Enterprise guide to saving on wireless

As mobility is increasingly being elevated from a "nice to have" feature to a "must have" for companies, businesses stand to benefit by diligently managing wireless service costs.
The stakes are high: mobile phones are becoming entrenched as a corporate productivity tool. According a recent Gartner report, 40 percent of enterprise knowledge workers will cease using desk phones by end-2013.
In the Asia-Pacific region, the subsidizing of employee mobile phone bills is a common practice. Shalini Verma, communications research manager at IDC Asia-Pacific, told ZDNet Asia in an e-mail interview that nearly 43 percent of enterprises in the region engage in mobile device-related sponsorship for some or all of their employees.
"In general, the mobile service bills of the mobile workforce with customer-facing roles are partially or fully subsidized by the employer organizations in this region," she said. "In markets such as the Philippines and China, enterprises even hand out prepaid cards to employees."
At a broader level, Gartner estimated that 80 percent of businesses will overspend on their wireless service costs by an average of 15 percent over the next five years. On top of that, the average cost per user for voice services will decline annually by less than 2 percent during the same period.
Phillip Redman, Gartner's research vice president for mobile and wireless, urged businesses to look at four key areas of wireless expenditure over the next 12 months. These, he said in the report, revolved around contracts, management of mobility, international roaming fees and fixed mobile convergence.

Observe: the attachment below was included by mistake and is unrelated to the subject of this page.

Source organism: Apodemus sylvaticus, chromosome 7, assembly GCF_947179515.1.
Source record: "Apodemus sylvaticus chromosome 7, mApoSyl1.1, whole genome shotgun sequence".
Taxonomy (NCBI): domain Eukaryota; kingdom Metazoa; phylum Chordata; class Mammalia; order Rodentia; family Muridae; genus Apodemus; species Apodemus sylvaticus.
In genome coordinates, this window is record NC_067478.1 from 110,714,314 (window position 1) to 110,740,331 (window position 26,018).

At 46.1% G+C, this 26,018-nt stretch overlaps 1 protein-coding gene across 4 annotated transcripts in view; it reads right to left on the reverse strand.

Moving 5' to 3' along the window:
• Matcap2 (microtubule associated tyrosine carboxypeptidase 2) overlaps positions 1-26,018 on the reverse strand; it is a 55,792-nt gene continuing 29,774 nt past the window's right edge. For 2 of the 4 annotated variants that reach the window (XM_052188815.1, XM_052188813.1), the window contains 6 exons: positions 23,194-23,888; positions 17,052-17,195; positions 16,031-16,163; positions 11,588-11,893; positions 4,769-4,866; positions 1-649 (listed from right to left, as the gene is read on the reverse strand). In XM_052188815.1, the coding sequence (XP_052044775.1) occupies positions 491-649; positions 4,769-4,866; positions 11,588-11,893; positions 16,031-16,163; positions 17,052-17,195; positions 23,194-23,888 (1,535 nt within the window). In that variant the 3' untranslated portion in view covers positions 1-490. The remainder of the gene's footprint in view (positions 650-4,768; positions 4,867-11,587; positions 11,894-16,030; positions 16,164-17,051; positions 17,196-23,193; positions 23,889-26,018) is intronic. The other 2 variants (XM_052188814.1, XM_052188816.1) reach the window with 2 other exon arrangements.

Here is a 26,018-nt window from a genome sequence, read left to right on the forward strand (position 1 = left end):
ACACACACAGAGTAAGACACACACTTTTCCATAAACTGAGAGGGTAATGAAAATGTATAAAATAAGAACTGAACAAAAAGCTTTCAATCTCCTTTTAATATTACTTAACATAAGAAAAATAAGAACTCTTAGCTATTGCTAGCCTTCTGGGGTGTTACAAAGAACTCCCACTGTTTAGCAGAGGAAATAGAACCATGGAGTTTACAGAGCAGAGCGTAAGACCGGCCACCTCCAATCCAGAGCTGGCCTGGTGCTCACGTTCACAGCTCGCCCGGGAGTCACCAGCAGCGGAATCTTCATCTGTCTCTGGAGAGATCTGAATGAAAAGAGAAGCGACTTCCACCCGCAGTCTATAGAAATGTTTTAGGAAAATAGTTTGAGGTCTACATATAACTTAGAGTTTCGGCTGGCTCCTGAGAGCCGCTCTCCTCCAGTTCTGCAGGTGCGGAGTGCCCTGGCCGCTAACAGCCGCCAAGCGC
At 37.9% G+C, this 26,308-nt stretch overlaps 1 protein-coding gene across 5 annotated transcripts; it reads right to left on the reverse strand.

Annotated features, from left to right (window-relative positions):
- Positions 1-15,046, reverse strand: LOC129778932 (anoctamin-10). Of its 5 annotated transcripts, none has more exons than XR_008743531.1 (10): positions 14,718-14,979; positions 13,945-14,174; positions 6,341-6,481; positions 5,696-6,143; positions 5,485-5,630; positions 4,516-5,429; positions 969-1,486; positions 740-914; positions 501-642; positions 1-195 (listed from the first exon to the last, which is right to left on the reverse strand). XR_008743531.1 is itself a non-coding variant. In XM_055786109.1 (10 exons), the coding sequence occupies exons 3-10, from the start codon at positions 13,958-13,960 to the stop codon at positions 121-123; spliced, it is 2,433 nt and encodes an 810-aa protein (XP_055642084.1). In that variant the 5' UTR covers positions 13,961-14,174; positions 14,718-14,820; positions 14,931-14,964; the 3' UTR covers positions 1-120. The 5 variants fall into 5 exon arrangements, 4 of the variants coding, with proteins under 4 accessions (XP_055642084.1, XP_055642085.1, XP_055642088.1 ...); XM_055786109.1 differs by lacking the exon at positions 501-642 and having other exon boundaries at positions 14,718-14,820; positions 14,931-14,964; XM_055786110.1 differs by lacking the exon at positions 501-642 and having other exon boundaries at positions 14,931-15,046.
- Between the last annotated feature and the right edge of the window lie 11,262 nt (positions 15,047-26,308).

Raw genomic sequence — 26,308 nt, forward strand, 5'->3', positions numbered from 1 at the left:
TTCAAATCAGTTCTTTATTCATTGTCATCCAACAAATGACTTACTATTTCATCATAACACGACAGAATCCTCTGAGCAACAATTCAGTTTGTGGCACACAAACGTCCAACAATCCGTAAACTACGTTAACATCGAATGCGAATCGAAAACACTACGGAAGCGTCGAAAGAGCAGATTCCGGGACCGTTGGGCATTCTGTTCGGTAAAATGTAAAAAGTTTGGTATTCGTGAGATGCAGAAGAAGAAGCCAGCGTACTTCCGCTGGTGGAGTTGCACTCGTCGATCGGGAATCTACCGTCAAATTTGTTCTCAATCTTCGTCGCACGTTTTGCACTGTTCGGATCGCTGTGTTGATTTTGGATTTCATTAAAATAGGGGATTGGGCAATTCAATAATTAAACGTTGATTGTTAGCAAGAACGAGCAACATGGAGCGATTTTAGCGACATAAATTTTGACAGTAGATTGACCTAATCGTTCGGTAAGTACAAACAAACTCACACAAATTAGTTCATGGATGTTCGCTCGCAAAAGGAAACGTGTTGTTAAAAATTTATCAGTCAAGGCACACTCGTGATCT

1. Contracts
Contract negotiation and service provider consolidation are common themes in the current economic climate, according to Redman. However, organizations ought to make carrier negotiations an ongoing process, he pointed out. "Don't wait until the contract is up, to begin."
IDC's Verma concurred, adding that large enterprises with offices in multiple locations may be able to obtain preferential rates or waiver of some charges, by using a regional or global telecom service provider.
In addition, multiple service providers do "add a level of complexity", she pointed out. On the other hand, businesses can consider engaging a service provider or a systems integrator to do mobile service contract management to help minimize telecoms expenditure.
2. Management of mobility
Companies, said Gartner's Redman, need to do better in identifying key user segments and requirements, and match those needs with the requisite services. User groups should be kept to between four and six.
Companies also need to identify key cost metrics, including average minutes of use, average cost per user, total enterprise minutes above plan and total enterprise minutes below plan, and cost-savings opportunities, he added.
Keeping to a primary mobile platform may also be more cost-effective, as supporting more than one increases complexity, which leads to higher costs.
3. International roaming
Apart from limiting travel and mobile usage while traveling, companies can consider adopting mobile roaming plans or working out roaming cost reductions with mobile operators, said Redman. Other options include local phone rental, local SIM cards, international VPN dialing and voice over Wi-Fi.
International data bills, he added, can sometimes reach thousands of dollars within a short period, as they are based on traffic volume and the number of logins. Among other options, companies can choose to disallow ad hoc use of international wireless data, or pursue data plans designed for international use.
4. Fixed mobile convergence (FMC)
Companies can explore the role that integration of fixed and wireless technologies and mobile unified communications (UC) play in cost reduction, noted Redman.
Businesses, however, need to be aware of various factors, such as the benefits of FMC and mobile UC, the maturity of available products, and "how mobile UC will drive the adoption of UC and the replacement of wired telephony for mobile users in the next five years".